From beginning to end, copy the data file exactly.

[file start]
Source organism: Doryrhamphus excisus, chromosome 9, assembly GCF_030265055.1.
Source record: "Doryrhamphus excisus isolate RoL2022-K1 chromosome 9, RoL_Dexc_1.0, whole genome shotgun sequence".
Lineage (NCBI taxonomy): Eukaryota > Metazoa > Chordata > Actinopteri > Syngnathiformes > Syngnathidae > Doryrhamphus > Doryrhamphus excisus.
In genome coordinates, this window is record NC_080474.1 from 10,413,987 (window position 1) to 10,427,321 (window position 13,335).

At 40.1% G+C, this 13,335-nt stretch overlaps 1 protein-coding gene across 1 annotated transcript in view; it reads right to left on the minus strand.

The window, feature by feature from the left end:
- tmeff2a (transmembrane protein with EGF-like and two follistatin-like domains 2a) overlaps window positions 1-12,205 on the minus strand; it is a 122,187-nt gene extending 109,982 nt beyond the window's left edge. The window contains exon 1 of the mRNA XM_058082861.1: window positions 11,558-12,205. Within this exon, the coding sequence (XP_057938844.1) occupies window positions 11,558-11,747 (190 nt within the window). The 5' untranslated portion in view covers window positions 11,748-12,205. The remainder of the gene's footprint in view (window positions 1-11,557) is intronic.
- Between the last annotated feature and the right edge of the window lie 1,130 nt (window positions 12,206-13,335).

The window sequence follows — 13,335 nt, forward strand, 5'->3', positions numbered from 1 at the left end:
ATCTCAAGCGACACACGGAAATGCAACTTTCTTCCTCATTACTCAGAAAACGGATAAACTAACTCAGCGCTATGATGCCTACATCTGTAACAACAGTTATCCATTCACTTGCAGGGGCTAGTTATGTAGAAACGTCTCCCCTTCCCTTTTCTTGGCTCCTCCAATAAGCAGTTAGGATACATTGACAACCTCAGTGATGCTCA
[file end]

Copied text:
Source organism: Doryrhamphus excisus, chromosome 9, assembly GCF_030265055.1.
Source record: "Doryrhamphus excisus isolate RoL2022-K1 chromosome 9, RoL_Dexc_1.0, whole genome shotgun sequence".
Lineage (NCBI taxonomy): Eukaryota > Metazoa > Chordata > Actinopteri > Syngnathiformes > Syngnathidae > Doryrhamphus > Doryrhamphus excisus.
In genome coordinates, this window is record NC_080474.1 from 10,413,987 (window position 1) to 10,427,321 (window position 13,335).

At 40.1% G+C, this 13,335-nt stretch overlaps 1 protein-coding gene across 1 annotated transcript in view; it reads right to left on the minus strand.

The window, feature by feature from the left end:
- tmeff2a (transmembrane protein with EGF-like and two follistatin-like domains 2a) overlaps window positions 1-12,205 on the minus strand; it is a 122,187-nt gene extending 109,982 nt beyond the window's left edge. The window contains exon 1 of the mRNA XM_058082861.1: window positions 11,558-12,205. Within this exon, the coding sequence (XP_057938844.1) occupies window positions 11,558-11,747 (190 nt within the window). The 5' untranslated portion in view covers window positions 11,748-12,205. The remainder of the gene's footprint in view (window positions 1-11,557) is intronic.
- Between the last annotated feature and the right edge of the window lie 1,130 nt (window positions 12,206-13,335).

The window sequence follows — 13,335 nt, forward strand, 5'->3', positions numbered from 1 at the left end:
ATCTCAAGCGACACACGGAAATGCAACTTTCTTCCTCATTACTCAGAAAACGGATAAACTAACTCAGCGCTATGATGCCTACATCTGTAACAACAGTTATCCATTCACTTGCAGGGGCTAGTTATGTAGAAACGTCTCCCCTTCCCTTTTCTTGGCTCCTCCAATAAGCAGTTAGGATACATTGACAACCTCAGTGATGCTCA